UNITED STATES DISTRICT COURT SOUTHERN DISTRICT OF CALIFORNIA
May 3, 2013
JOE WAYNE GORMAN, PLAINTIFF,
JP MORGAN CHASE BANK, ET AL.,
The opinion of the court was delivered by: Hon. Michael M. Anello United States District Judge
ORDER GRANTING MOTIONS TO DISMISS; TO STRIKE DENYING AS MOOT MOTIONS [Doc. Nos. 8, 9, 17]
On February 25, 2013, Plaintiff Joe Gorman, proceeding pro se, filed a First Amended Complaint ("FAC") against Defendants JP Morgan Chase Bank, N.A., Chase Auto Finance, Jay Cocchiara, Rosemary Verjan, James Smith, Tricia LaFrantz, Sonia Peralta, Del Mar Recovery Solutions, Inc., and Joshua Elias (respectively "JP Morgan," "Chase," "Cocchiara," "Verjan," "Smith," "LaFrantz," "Peralta," "Del Mar," and "Elias," and collectively "Defendants"). The FAC alleges several causes of action arising out of a vehicle loan agreement between Plaintiff and JP Morgan. On March 19, 2013 and April 1, 2013, Defendants filed three motions to dismiss the FAC pursuant to Federal Rule of Civil Procedure 12(b)(6). [Doc. Nos. 8, 9, 17.] Alternatively, Defendants seek to strike certain portions of the FAC under Rules 12(f) and (g). For the reasons set forth below, the Court GRANTS Defendants' motion to dismiss and DENIES as moot Defendants' motions to strike.
In 2007, Plaintiff purchased a vehicle from a car dealership in Lemoore, California. Defendant JP Morgan financed the purchase. Sometime thereafter, Plaintiff began having difficulty making the loan payments, so he requested a cap on the loan's interest rate and a reduction of his loan payment. JP Morgan refused. Nonetheless, according to Plaintiff, JP Morgan allegedly began accepting half payments, and even payments as low as $5.00, without complaint.
In December 2012, Plaintiff entered into settlement negotiations with Defendant Smith, a JP Morgan Chase Auto Finance Representative, to settle his loan account. On December 30, the parties allegedly agreed to settle Plaintiff's account for $5,000. Smith told Plaintiff to obtain a $5,000 cashier's check, deliver it to a JP Morgan Chase Bank, and have the bank "FedEx" the check overnight. Plaintiff attempted to follow these instructions, but Defendant Vergan, the Assistant Bank Manager, refused to FedEx the check, citing company policy and the fact that it was late in the work day. However, after a lengthy discussion, Vergan agreed to send a "Fax Confirmation" to Smith regarding the arrangement with Plaintiff, and told Plaintiff that Smith would contact him via telephone in several days. Plaintiff, however, never received a call from Smith. Subsequently, Plaintiff alleges that Defendants have been verbally abusing him through "Robo-type Hang up calls," threats of repossession, and threats of garnishing Plaintiff's only means of support. Accordingly, the present suit ensued.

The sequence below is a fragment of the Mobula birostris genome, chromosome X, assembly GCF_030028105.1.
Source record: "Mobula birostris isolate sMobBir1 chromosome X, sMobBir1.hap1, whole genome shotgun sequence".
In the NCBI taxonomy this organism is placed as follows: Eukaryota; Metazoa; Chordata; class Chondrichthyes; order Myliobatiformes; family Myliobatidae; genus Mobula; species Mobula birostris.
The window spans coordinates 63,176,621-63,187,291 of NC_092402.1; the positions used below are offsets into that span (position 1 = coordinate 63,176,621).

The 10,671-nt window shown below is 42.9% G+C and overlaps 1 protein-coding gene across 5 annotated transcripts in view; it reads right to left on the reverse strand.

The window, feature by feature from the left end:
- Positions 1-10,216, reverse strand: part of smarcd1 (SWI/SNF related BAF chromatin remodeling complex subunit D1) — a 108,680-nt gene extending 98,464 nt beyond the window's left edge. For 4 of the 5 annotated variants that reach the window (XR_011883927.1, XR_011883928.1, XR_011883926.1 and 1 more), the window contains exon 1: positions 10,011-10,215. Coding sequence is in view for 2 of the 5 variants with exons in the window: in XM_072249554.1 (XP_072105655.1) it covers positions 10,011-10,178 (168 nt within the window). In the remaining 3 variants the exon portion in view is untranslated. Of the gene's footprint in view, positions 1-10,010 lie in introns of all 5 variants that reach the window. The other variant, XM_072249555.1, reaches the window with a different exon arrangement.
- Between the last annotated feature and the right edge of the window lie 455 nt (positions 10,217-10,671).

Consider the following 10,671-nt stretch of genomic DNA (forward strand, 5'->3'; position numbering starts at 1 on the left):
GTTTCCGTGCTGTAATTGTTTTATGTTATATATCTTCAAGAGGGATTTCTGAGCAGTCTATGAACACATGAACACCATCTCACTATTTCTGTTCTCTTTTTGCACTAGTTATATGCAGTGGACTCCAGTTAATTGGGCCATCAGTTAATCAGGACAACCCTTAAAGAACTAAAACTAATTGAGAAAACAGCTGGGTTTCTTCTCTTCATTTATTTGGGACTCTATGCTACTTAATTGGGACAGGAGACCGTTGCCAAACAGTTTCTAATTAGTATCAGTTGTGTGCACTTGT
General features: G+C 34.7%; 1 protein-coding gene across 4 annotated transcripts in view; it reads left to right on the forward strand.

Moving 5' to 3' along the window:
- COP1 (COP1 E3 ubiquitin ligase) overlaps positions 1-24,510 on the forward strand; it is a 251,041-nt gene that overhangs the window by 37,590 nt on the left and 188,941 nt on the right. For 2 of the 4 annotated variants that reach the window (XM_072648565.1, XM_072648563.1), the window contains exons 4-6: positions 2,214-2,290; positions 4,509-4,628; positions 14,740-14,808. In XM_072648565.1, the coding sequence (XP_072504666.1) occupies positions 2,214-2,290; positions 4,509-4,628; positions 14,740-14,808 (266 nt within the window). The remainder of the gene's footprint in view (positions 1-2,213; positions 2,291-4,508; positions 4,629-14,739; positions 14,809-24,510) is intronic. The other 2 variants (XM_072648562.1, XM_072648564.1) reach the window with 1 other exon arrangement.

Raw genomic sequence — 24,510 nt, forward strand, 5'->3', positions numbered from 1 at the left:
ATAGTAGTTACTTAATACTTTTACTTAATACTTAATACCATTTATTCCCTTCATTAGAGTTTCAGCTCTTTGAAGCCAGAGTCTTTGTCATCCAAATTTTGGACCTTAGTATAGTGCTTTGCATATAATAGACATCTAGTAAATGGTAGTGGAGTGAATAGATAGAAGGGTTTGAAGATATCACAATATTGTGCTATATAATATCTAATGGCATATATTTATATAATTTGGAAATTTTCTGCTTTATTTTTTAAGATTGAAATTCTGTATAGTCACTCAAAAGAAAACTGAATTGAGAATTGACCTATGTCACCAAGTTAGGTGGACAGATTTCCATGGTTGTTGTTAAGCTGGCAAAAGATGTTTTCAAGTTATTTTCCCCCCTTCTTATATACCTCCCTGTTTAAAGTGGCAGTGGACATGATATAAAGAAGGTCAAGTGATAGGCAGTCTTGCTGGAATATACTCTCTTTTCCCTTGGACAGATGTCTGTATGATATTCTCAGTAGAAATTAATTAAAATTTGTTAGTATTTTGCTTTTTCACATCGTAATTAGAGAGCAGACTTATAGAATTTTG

Defendant Del Mar is a repossession agency licensed by the Department of Consumer Affairs for the State of California. Defendant Elias is the President of Del Mar. The remaining individual defendants are JP Morgan employees.
Federal Rule of Civil Procedure 12(b)(6) permits a party to raise by motion the defense that the complaint "fail[s] to state a claim upon which relief can be granted," generally referred to as a motion to dismiss. The Court evaluates whether a complaint states a cognizable legal theory and sufficient facts in light of Federal Rule of Civil Procedure 8(a), which requires a "short and plain statement of the claim showing that the pleader is entitled to relief." Although Rule 8 "does not require 'detailed factual allegations,' it [does] demand more than an unadorned, the-defendant-unlawfully-harmed-me accusation." Ashcroft v. Iqbal, 556 U.S. 662, 678, 129 S. Ct. 1937, 173 L. Ed. 2d 868 (2009) (quoting Bell Atl. Corp. v. Twombly, 550 U.S. 544, 555, 127 S. Ct. 1955, 167 L. Ed. 2d 929 (2007)). In other words, "a plaintiff's obligation to provide the 'grounds' of his 'entitle[ment] to relief' requires more than labels and conclusions, and a formulaic recitation of the elements of a cause of action will not do." Twombly, 550 U.S. at 555 (citing Papasan v. Allain, 478 U.S. 265, 286, 106 S. Ct. 2932, 92 L. Ed. 2d 209 (1986)). "Nor does a complaint suffice if it tenders 'naked assertion[s]' devoid of 'further factual enhancement.'" Iqbal, 556 U.S. at 678 (citing Twombly, 550 U.S. at 557).
"To survive a motion to dismiss, a complaint must contain sufficient factual matter, accepted as true, to 'state a claim to relief that is plausible on its face.'" Id. (quoting Twombly, 550 U.S. at 570); see also Fed. R. Civ. P. 12(b)(6). A claim is facially plausible when the facts pled "allow the court to draw the reasonable inference that the defendant is liable for the misconduct alleged." Id. (citing Twombly, 550 U.S. at 556). That is not to say that the claim must be probable, but there must be "more than a sheer possibility that a defendant has acted unlawfully." Id. Facts "'merely consistent with' a defendant's liability" fall short of a plausible entitlement to relief. Id. (quoting Twombly, 550 U.S. at 557).